Tuesday, August 22, 2017 [Tweets] [Favorites]

CrashPlan Discontinues Consumer Backups

CrashPlan (Hacker News, MacRumors, Reddit, 9to5Mac, Backblaze):

Thank you for being a CrashPlan® for Home customer. We’re honored that you’ve trusted us to protect your data.

It’s because of this trust that we want you to know that we have shifted our business strategy to focus on the enterprise and small business segments. This means that over the next 14 months we will be exiting the consumer market and you must choose another option for data backup before your subscription expires. We are committed to providing you with an easy and efficient transition.

They’re keeping the small business plan, which at $10/month is twice the cost of the individual version (which itself had gone up quite a lot in recent years). This is the only transition option that will preserve your years of backup history. If you switch to another provider and later find out that you need to restore a version of a file from 2016, you’re out of luck. Plus, depending on your data set and connection speed—my mother has less than 100 GB of data but only a DSL connection—it may take months just to upload the current versions of your files to another provider.

I’m not sure what differences there might be in switching to the business version, but based on the way the company has behaved I no longer want to rely on them. I would prefer to transition my family members to a service equivalent to CrashPlan Home, but there doesn’t seem to be one that’s good. (See the Backblaze and Carbonite caveats below.) Right now, the leading contender is probably Arq, which is a bit more complicated to set up and not as easy to remotely monitor, though probably cheaper in the long run.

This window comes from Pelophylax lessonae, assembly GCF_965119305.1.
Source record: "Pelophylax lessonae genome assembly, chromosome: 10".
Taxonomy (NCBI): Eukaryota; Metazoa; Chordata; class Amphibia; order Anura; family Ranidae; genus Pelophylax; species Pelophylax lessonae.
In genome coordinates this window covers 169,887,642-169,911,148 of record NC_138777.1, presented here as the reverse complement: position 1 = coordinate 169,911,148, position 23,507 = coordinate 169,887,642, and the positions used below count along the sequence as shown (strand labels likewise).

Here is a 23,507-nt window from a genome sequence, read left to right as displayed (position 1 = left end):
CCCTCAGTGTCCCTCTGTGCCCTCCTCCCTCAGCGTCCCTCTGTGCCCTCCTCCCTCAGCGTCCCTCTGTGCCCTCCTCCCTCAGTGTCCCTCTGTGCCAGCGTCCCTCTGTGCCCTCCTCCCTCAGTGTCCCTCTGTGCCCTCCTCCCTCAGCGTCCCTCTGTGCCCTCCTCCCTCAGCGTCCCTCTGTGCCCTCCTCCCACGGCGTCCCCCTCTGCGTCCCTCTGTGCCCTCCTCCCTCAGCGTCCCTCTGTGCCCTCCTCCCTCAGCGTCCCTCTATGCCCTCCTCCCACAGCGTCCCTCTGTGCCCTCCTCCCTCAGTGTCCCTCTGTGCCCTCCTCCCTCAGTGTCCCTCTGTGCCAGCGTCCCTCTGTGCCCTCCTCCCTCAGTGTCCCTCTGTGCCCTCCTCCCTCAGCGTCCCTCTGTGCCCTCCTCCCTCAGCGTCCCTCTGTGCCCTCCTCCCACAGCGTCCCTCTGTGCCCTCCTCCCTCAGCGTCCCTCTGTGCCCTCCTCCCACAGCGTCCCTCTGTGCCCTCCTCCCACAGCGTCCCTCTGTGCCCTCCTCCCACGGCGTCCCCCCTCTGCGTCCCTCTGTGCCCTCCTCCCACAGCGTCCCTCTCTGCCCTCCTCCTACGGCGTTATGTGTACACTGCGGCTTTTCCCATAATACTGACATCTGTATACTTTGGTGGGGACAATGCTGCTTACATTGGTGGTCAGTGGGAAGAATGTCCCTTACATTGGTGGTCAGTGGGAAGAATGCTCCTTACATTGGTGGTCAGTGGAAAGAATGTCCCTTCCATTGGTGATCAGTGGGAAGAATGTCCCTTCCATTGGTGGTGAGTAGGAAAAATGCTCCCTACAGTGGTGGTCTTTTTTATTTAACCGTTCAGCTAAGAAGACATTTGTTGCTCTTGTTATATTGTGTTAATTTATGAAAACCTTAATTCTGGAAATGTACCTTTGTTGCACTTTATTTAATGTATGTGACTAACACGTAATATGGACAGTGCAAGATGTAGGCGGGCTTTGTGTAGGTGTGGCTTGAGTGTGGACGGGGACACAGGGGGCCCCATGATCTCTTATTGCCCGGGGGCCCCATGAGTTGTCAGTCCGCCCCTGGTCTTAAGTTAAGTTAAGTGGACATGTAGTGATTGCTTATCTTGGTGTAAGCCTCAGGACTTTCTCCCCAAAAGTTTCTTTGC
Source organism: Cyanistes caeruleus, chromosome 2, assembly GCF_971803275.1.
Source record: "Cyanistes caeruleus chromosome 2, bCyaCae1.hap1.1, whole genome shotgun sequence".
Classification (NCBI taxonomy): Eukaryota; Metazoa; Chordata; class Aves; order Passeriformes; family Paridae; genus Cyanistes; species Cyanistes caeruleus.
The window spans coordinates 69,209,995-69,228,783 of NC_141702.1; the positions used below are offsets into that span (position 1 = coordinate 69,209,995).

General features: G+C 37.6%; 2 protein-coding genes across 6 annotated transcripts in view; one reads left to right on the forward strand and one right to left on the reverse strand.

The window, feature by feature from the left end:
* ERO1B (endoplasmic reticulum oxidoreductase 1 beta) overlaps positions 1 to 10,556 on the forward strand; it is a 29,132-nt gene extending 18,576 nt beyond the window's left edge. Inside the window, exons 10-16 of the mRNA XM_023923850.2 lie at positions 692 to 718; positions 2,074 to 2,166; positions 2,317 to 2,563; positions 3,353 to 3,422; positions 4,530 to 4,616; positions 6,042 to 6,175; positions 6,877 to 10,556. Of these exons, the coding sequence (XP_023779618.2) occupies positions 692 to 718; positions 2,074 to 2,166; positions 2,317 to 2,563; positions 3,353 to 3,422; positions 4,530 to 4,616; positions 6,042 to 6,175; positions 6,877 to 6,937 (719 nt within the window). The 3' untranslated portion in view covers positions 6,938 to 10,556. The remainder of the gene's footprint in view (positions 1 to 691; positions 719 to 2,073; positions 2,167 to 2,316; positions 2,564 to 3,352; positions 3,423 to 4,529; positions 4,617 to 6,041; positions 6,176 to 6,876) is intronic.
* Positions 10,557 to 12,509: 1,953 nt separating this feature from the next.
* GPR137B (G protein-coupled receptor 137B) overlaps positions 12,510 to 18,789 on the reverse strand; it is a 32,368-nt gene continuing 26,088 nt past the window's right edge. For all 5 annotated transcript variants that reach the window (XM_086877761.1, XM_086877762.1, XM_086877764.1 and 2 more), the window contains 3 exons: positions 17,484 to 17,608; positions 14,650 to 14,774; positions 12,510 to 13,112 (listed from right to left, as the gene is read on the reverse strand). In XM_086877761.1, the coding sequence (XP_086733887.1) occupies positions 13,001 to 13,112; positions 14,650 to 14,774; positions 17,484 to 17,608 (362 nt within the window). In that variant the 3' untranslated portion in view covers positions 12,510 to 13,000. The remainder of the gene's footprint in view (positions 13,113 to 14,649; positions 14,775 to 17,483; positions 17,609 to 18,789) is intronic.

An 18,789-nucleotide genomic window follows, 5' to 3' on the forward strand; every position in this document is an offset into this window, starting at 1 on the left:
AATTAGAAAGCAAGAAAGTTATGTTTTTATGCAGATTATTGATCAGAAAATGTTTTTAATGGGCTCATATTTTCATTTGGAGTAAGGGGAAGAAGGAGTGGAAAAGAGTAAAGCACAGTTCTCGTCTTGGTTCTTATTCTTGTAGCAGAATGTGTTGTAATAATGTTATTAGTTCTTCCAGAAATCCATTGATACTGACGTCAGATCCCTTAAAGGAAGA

For years, I’ve relied on CrashPlan both as an offsite backup and as a long-term history. I have a bunch of clone drives that I don’t rotate, so I have some ability to go back and get old files. But what I liked about CrashPlan was that it would let me go back and get any version of any file. That’s not easy to manage with local backups both because of the available software and the limited drive sizes.

After running into CrashPlan limitations a few months ago, I realized that I could no longer rely on it for long-term history and started using local Arq backups for that. However, I’d like to find another solution (other than clones and Time Machine, which corrupts itself too often) so that I don’t have all my eggs in one basket.

Joe Payne:

This is not an easy course of action for us at Code42 for a couple of reasons. First, we have consumers who love our CrashPlan for Home product and trust us every day to protect their personal files. Second, our number one core value at Code42 is “Put the Customer First” and our announcement today may seem to be at odds with that. But, it is precisely this core value that led us to the strategic decision to focus on business customers. And, in order to serve businesses well, we need to prioritize their needs–which have diverged from the needs of the consumer.

[…]

The benefit for our business customers is that we now have a singular focus on solving their complex data protection, security and compliance challenges. In addition, we will be able to accelerate our R&D investments that strengthen our technology foundation and further our data protection innovations.

Joe Kissell:

On 22 October 2018, the consumer version of the CrashPlan app will stop working entirely — that includes local and peer-to-peer backups. So, even if you weren’t backing up to CrashPlan Central (Code42’s cloud storage space for consumers), you won’t be able to keep using the CrashPlan app.

[…]

Code42 offers a discount on a Carbonite subscription, along with assistance in migrating to Carbonite. […] Unfortunately, while Carbonite is not bad on Windows, I would not recommend it to Mac users, because the Mac version offers neither versioning nor the option to use a personal encryption key. Plus, Carbonite artificially restricts upstream bandwidth, making it significantly slower than many competitors.

[…]

Backblaze is fast, reliable, and secure, and it costs $5 per month per computer. […] Backblaze stores deleted files and older versions of files for only 30 days, whereas CrashPlan lets you keep them indefinitely.

[…]

As angry as I am about this news, I’m livid about being misled.

Over the past few years, Code42 has made several moves that, in retrospect, were the proverbial writing on the wall. […] Each time one of these things happened, I wrote to my contacts at Code42, who downplayed the significance of these changes and assured me, repeatedly, of their ongoing commitment to the consumer market.